There is no method that will accurately predict or evaluate how an individual’s gum and bone will heal. There may be a need for a second procedure if the initial results are not satisfactory. In addition, the success of periodontal procedures can be affected by medical conditions, dietary and nutritional problems, smoking, alcohol consumption, clenching and grinding of teeth, inadequate oral hygiene, and medications. It is the patient’s responsibility to disclose prior drug reactions, allergies, diseases, symptoms, habits, or conditions which might in any way relate to periodontal treatment

If you elect not to have local anaesthetic during conservative periodontal treatment some discomfort (mild to moderate depending on your individual pain threshold) may be experienced. If local anaesthetic is used no discomfort should be experienced. However, care will be required for up to 4 hours following the procedure not to inadvertently cause damage to the numb area (either hot/cold or biting the lip). Some discomfort of the gum tissues is common following treatmentThis is usually of very short term and controlled at worst with normal over-the-counter pain relievers. Increased sensitivity of the root surfaces to hot and cold is also common (this will resolve in most cases if the oral hygiene instruction you will be given is followed carefully). Rarely, an abscess may occur in the gum following treatment and our practice will treat this if it occurs promptly.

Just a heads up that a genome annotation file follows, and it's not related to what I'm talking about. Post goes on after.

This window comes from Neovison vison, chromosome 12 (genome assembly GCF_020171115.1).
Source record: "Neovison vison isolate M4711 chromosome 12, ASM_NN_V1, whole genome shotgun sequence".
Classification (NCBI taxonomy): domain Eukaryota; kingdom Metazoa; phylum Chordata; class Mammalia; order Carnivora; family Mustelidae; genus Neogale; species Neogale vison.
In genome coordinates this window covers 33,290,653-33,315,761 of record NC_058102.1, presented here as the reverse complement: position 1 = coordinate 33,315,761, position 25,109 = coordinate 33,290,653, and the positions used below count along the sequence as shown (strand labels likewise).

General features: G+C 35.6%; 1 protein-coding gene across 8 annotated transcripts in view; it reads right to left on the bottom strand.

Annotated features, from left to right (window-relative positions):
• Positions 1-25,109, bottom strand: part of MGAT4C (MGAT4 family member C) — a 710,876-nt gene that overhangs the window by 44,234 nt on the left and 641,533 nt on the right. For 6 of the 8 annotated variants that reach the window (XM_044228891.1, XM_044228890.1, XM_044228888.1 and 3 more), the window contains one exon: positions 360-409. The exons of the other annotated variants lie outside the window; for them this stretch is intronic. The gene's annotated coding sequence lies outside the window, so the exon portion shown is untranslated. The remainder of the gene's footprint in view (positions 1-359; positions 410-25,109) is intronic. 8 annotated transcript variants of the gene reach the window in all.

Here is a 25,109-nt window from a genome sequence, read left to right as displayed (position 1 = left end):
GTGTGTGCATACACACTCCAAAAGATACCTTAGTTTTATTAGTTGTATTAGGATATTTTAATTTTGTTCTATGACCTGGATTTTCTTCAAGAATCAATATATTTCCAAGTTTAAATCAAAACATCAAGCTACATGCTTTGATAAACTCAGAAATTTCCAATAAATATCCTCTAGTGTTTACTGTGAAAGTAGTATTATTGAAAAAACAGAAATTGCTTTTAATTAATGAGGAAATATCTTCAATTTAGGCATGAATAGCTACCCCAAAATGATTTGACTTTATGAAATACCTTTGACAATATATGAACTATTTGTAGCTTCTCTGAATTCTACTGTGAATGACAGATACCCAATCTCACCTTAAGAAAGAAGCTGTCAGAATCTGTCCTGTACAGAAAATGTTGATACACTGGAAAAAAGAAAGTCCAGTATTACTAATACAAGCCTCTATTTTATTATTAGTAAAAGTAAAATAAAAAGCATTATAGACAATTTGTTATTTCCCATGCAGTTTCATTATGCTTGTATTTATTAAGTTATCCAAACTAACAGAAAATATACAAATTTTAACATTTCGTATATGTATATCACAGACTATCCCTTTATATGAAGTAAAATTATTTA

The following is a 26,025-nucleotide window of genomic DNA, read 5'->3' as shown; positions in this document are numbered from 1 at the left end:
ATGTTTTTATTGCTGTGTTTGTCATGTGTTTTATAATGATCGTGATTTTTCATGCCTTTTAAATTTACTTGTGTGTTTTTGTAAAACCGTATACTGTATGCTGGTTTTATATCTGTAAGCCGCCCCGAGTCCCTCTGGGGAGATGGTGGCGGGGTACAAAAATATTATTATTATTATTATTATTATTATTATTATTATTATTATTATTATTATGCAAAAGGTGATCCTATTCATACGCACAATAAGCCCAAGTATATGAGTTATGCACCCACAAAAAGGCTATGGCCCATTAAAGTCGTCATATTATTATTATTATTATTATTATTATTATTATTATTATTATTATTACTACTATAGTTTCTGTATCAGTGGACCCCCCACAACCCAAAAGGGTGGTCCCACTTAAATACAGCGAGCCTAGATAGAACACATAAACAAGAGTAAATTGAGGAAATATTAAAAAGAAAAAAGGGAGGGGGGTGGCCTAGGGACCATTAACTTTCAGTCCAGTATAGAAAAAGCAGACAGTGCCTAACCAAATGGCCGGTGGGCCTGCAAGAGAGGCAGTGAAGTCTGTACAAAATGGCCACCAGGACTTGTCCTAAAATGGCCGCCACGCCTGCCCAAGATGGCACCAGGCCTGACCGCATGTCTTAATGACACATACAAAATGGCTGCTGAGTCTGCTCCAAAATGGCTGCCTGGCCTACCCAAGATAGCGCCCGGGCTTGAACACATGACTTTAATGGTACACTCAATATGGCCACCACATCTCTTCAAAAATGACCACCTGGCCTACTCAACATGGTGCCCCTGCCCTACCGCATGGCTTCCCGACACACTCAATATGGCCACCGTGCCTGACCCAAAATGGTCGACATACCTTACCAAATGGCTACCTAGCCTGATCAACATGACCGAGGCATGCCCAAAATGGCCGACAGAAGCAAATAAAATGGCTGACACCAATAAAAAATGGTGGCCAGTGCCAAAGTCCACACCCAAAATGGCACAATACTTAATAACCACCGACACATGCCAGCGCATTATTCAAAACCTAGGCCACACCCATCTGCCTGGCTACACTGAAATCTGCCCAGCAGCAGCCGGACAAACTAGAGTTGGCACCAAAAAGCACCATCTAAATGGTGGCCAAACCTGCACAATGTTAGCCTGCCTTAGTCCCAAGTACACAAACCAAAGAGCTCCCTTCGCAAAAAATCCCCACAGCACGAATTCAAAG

Complications may also result from periodontal surgery, drugs, or anaesthetics.The exact duration of any complications cannot be determined, and they may be irreversible. These complications include, but are not limited to; post-surgical infection, bleeding, swelling and pain, fecial discoloration, transient but on occasion permanent numbness of the jaw, lip, tongue, teeth, chin or gum, jaw joint injuries or associated muscle spasm, transient but on occasion permanent increased tooth looseness, tooth sensitivity to hot, cold, sweet or acidic foods.



The outcome of periodontal treatment is highly dependent on the levels of your home oral hygiene program and on long term professional periodontal maintenance. Natural teeth and their artificial replacements should be maintained daily in a clean, hygienic mannentou will need to brush your teeth as instructed and also be required to clean between your teeth (floss and inter dental brushes are most commonly used) daily.


Involves examination and assessment of the teeth and periodontal tissues, re- instruction in oral hygiene techniques and removal of plaque and calculus from teeth. Maintenance also may include adjustment of prosthetic appliances. Further treatment (in additionto ongoing periodontal maintenance) may be recommended at these visits if required. Periodontal maintenance may be carried out by a Periodontist, a Hygienist, a Dentist or a combination of these.

It is also important to continue to see a Dentist. Existing restorative dentistry can be an important factor in the success of failure of periodontal therapy. From time to time, the Periodontist may make recommendations for the placement of restorations, the replacement or modification of existing restorations, the joining together of two or more of my teeth, the extraction of one or more teeth, the performance of root canal therapy, or the movement of one, several, or all of my teeth. Failure to follow such recommendations could lead to ill effects, which would become the patient’s sole responsibility.